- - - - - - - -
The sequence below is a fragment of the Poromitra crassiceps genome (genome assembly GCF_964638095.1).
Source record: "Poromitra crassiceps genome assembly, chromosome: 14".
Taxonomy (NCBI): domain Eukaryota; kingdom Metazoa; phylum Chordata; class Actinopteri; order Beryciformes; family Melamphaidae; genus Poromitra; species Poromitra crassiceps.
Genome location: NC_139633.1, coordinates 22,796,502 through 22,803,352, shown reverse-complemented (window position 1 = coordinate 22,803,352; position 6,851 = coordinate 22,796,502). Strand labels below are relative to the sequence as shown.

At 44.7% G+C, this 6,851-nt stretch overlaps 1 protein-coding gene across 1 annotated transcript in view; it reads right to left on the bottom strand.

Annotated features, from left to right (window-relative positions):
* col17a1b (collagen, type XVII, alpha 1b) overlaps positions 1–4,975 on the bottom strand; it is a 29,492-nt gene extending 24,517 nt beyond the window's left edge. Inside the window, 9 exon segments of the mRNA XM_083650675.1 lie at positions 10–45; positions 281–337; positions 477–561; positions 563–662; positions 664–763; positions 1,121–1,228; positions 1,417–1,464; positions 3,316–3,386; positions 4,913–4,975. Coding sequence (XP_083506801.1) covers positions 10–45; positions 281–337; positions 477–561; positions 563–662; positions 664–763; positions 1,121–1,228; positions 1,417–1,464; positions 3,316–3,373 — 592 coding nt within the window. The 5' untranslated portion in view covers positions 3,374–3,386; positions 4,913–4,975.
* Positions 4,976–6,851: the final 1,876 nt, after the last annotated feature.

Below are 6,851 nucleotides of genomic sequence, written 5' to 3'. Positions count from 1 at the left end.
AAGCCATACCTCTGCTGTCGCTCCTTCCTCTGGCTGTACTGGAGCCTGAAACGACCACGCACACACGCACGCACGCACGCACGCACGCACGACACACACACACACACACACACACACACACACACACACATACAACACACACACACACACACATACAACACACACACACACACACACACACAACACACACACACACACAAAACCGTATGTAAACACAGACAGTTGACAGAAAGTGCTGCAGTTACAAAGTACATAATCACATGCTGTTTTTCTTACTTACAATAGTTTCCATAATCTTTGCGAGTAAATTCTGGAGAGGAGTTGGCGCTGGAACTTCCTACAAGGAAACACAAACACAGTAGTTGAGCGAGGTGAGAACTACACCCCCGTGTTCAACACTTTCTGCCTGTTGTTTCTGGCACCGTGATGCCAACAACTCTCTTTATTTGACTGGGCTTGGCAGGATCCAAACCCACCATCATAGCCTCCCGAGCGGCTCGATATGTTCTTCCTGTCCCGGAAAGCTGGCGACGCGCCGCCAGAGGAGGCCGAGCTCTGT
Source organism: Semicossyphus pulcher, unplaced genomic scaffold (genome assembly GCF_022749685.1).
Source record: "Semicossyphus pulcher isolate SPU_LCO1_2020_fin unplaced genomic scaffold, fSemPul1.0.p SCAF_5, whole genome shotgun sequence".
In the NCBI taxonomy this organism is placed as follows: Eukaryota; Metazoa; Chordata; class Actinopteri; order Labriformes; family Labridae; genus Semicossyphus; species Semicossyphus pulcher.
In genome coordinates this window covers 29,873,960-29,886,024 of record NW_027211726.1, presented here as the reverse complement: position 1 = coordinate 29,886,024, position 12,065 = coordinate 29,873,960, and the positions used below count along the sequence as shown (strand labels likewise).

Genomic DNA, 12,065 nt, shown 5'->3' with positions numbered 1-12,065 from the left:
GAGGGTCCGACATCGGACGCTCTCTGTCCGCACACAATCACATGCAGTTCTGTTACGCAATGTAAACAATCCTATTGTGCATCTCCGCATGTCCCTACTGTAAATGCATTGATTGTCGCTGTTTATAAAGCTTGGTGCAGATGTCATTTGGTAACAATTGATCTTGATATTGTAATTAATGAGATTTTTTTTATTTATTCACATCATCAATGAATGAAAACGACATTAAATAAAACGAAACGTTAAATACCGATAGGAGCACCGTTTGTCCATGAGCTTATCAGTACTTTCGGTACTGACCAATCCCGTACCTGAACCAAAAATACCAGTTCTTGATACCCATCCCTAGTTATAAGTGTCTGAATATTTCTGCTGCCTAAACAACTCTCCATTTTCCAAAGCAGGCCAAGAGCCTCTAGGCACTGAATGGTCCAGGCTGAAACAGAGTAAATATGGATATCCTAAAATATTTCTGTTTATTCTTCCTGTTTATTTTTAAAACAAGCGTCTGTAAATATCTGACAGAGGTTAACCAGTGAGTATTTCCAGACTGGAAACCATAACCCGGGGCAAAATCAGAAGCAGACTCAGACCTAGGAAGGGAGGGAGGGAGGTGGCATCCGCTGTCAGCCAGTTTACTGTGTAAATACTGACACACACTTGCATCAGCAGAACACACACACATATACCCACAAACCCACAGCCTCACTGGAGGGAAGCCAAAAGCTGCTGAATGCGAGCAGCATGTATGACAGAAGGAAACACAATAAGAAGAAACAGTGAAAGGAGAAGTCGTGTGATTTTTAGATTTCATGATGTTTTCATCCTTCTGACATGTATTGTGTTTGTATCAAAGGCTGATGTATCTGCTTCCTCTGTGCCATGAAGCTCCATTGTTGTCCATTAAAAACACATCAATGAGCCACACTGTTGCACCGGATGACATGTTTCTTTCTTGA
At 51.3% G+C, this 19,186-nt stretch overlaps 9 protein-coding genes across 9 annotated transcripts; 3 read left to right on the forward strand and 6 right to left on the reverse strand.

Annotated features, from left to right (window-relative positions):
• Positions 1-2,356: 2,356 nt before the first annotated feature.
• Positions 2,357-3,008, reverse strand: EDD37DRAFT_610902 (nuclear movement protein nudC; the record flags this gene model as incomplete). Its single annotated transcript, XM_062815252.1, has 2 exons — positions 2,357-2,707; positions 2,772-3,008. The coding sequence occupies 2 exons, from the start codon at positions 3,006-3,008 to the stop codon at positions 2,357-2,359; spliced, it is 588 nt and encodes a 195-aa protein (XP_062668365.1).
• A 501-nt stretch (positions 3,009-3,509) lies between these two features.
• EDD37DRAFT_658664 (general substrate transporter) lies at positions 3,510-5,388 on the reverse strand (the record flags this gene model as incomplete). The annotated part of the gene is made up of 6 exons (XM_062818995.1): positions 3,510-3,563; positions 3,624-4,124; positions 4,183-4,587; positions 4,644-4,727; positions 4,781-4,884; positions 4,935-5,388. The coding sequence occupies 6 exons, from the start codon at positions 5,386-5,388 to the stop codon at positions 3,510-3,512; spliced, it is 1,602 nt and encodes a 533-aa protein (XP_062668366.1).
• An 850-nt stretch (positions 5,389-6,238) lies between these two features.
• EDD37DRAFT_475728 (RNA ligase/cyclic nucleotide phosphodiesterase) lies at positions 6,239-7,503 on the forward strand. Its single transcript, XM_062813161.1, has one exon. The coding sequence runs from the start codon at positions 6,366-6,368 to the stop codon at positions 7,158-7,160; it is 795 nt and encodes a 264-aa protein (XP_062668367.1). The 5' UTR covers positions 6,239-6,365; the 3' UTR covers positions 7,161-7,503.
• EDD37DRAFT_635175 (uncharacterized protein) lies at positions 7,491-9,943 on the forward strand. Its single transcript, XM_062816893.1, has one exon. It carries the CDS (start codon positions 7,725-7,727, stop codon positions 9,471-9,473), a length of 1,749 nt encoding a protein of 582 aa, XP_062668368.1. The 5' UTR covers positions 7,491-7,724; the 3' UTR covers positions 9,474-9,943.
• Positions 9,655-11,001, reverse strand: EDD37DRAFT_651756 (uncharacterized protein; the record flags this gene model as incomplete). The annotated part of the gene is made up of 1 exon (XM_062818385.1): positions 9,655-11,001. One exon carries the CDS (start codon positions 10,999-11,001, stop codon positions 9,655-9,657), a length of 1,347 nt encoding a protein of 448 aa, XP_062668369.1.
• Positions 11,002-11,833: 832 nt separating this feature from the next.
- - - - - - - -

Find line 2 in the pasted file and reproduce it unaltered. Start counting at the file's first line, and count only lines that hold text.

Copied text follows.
Source record: "Poromitra crassiceps genome assembly, chromosome: 14".